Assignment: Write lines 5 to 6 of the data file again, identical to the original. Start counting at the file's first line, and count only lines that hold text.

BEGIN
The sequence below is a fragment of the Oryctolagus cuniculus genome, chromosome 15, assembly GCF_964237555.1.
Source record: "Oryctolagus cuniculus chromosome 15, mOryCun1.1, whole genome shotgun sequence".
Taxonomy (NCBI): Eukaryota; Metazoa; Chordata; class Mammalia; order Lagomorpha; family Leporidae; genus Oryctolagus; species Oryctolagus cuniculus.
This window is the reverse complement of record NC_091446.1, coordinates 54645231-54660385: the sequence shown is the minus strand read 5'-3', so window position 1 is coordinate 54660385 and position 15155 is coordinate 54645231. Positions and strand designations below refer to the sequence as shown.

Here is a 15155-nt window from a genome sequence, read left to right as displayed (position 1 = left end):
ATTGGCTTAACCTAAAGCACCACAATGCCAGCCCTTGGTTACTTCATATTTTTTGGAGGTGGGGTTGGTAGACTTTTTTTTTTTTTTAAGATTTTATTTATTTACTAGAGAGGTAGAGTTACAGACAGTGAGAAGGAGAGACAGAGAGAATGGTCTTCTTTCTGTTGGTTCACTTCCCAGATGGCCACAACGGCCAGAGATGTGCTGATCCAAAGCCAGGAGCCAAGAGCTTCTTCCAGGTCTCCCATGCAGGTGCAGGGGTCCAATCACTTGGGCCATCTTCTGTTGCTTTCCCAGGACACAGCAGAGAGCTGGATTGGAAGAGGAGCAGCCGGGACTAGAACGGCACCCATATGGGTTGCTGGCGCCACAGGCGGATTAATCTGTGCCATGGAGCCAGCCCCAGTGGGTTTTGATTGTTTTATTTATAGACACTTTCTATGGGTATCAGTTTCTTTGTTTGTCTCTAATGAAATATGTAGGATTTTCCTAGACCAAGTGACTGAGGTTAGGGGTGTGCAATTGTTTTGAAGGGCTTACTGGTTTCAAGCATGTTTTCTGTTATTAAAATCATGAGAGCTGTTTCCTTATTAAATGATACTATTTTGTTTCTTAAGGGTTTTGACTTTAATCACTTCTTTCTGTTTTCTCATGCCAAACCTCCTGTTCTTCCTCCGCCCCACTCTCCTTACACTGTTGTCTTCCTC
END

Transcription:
Here is a 15155-nt window from a genome sequence, read left to right as displayed (position 1 = left end):
ATTGGCTTAACCTAAAGCACCACAATGCCAGCCCTTGGTTACTTCATATTTTTTGGAGGTGGGGTTGGTAGACTTTTTTTTTTTTTTAAGATTTTATTTATTTACTAGAGAGGTAGAGTTACAGACAGTGAGAAGGAGAGACAGAGAGAATGGTCTTCTTTCTGTTGGTTCACTTCCCAGATGGCCACAACGGCCAGAGATGTGCTGATCCAAAGCCAGGAGCCAAGAGCTTCTTCCAGGTCTCCCATGCAGGTGCAGGGGTCCAATCACTTGGGCCATCTTCTGTTGCTTTCCCAGGACACAGCAGAGAGCTGGATTGGAAGAGGAGCAGCCGGGACTAGAACGGCACCCATATGGGTTGCTGGCGCCACAGGCGGATTAATCTGTGCCATGGAGCCAGCCCCAGTGGGTTTTGATTGTTTTATTTATAGACACTTTCTATGGGTATCAGTTTCTTTGTTTGTCTCTAATGAAATATGTAGGATTTTCCTAGACCAAGTGACTGAGGTTAGGGGTGTGCAATTGTTTTGAAGGGCTTACTGGTTTCAAGCATGTTTTCTGTTATTAAAATCATGAGAGCTGTTTCCTTATTAAATGATACTATTTTGTTTCTTAAGGGTTTTGACTTTAATCACTTCTTTCTGTTTTCTCATGCCAAACCTCCTGTTCTTCCTCCGCCCCACTCTCCTTACACTGTTGTCTTCCTC